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Altered States: William Hurt begins to experiment with consciousness through the use of a deprivation chamber and mystical Mexican hallucinogens. Thus was born the church of Scientology. No, wait. Wrong guy. I meant to say, "Thus was born a gripping tale of terror where a man finds himself losing his humanity and existence as he devolved into a mass of proto-thought." The only thing that ultimately saves him is the love of his wife, who he realizes gives real meaning to the ethereal mysteries he has plumbed. It probably doesn't hurt that he comes to this realization while Blair Brown is naked.

Fright Night: The remake, mind you, not the original. You can call blasphemy all you want, but the remake has David Tennant as a vampire hunting Las Vegas magician in it. To understand what that does to your chances in the bedroom please see my comment on Gary Oldman above and multiply it by three. On top of that, it's still the classic story of a boy killing his way through predators to save his girl, and that's always romantic.

Near Dark: I don't know what it is about vampires that make for good horror romances, but the sheer number of examples is a little staggering. Doesn't anyone ever fall in love with a mummy or something?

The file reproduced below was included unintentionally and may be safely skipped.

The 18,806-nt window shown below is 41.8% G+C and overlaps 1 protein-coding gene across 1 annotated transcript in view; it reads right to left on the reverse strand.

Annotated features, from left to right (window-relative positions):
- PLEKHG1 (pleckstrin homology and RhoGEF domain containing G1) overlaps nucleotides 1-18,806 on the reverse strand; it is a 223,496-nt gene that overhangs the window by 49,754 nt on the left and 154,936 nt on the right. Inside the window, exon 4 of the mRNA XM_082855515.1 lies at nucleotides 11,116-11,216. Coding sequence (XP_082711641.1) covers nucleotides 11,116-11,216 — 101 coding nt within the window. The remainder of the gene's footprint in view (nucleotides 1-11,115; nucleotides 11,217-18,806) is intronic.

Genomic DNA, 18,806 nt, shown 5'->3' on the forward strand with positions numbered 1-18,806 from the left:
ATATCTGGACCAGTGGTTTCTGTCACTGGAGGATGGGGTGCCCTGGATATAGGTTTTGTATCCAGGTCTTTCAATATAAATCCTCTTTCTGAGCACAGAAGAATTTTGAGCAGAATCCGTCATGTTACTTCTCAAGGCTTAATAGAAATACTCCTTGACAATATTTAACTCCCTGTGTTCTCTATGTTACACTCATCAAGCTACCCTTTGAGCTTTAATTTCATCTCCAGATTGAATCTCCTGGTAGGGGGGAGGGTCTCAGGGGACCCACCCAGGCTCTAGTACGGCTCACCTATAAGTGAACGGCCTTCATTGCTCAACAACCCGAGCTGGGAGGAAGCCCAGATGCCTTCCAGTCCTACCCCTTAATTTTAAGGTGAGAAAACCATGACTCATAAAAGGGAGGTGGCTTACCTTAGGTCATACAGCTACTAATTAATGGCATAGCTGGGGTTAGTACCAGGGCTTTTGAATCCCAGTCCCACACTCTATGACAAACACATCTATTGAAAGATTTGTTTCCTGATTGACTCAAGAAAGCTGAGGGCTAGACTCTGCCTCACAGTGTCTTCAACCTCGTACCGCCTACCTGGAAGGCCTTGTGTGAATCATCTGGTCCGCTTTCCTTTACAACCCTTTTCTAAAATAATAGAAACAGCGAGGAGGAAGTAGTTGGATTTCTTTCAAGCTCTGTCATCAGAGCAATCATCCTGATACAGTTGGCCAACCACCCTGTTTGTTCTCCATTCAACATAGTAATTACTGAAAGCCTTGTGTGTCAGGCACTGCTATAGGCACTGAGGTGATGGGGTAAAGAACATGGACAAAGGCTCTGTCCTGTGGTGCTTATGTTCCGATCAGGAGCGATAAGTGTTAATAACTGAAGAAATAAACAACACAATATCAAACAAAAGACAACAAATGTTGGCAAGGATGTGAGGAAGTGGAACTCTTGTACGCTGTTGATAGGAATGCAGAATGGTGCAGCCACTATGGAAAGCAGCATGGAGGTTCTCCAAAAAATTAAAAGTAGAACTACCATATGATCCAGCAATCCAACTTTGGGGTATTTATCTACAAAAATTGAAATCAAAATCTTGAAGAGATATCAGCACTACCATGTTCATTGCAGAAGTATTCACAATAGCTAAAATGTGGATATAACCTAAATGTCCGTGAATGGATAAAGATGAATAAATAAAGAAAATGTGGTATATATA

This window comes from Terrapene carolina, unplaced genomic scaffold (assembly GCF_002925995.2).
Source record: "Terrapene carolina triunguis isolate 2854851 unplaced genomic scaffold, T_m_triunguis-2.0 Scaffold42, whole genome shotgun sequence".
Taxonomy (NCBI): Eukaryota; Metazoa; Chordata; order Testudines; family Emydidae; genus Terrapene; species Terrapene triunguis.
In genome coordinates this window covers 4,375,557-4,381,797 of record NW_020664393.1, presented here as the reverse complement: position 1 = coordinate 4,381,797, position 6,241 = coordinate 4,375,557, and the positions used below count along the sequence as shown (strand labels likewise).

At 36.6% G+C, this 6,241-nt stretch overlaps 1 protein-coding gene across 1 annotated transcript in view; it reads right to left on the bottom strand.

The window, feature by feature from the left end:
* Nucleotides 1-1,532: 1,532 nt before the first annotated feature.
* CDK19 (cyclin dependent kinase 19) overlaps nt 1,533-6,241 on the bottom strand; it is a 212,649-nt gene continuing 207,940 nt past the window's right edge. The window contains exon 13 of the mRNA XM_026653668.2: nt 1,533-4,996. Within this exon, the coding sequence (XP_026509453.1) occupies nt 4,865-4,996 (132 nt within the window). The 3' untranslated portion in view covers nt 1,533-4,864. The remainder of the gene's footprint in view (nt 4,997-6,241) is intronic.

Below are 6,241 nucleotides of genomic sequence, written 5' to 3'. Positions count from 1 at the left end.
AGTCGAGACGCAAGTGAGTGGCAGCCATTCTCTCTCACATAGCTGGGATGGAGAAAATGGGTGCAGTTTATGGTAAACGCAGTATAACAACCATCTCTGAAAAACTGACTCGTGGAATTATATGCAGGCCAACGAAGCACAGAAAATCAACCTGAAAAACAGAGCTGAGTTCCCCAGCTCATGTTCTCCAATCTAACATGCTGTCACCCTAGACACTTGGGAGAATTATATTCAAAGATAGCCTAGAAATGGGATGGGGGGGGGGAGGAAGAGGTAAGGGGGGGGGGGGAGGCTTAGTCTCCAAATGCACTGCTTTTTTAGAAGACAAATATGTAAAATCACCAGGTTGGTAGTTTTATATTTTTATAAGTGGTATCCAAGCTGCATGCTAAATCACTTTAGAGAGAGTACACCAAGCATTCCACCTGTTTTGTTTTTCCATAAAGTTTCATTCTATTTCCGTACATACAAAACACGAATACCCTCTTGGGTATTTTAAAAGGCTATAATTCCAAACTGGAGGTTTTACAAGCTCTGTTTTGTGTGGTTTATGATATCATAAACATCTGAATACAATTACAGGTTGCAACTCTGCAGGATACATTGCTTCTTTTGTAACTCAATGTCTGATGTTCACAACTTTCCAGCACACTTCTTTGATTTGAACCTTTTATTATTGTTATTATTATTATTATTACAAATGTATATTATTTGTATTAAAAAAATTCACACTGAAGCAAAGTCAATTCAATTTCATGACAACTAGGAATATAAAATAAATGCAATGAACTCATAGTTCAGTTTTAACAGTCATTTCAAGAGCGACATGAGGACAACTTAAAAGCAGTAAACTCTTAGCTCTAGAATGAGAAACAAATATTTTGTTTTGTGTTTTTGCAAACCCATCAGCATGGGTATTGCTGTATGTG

Near Dark is a classic, a southern gothic vampire story that is directly responsible for any number of books and films. And yes, it has a wonderful plot line that basically involves a heroic boy rescuing a girl from a family of killers and curing her of her vampirism. That's not the romantic part, though. The real romance is watching Lance Henriksen and Jenette Goldstein, essentially the "parents" of the vampire clan, die holding hands as they burn in the sun and share their last moments together. Gets me every time.

The Birds: If you want a good, old-school Hollywood horror romance then nothing tops The Birds. Rod Taylor and Tippi Hedren quip and run from killer seagulls. There's a craft to the dialogue and a playfulness to the scenery that makes the movie the perfect to appreciate on the same level as a rom com... except for all the murder, of course, but then again, that's why we're here.

May: Finally, if you're spending Valentine's Day alone then you can do no better than May starring Angela Bettis. Bettis plays an awkward vet tech who longs to find a connection but ultimately finds everyone she comes into contact with to be treacherous and lacking in integrity. The obvious solution is to kill them all and use their parts to construct the perfect companion, and Bettis pulls that off with brilliant gusto. Whether you're reeling from a break-up or just happier alone than with a psycho May can perk you right up.

Jef has a new story, a tale of headless strippers and The Rolling Stones, available now in Broken Mirrors, Fractured Minds. You can also connect with him on Facebook.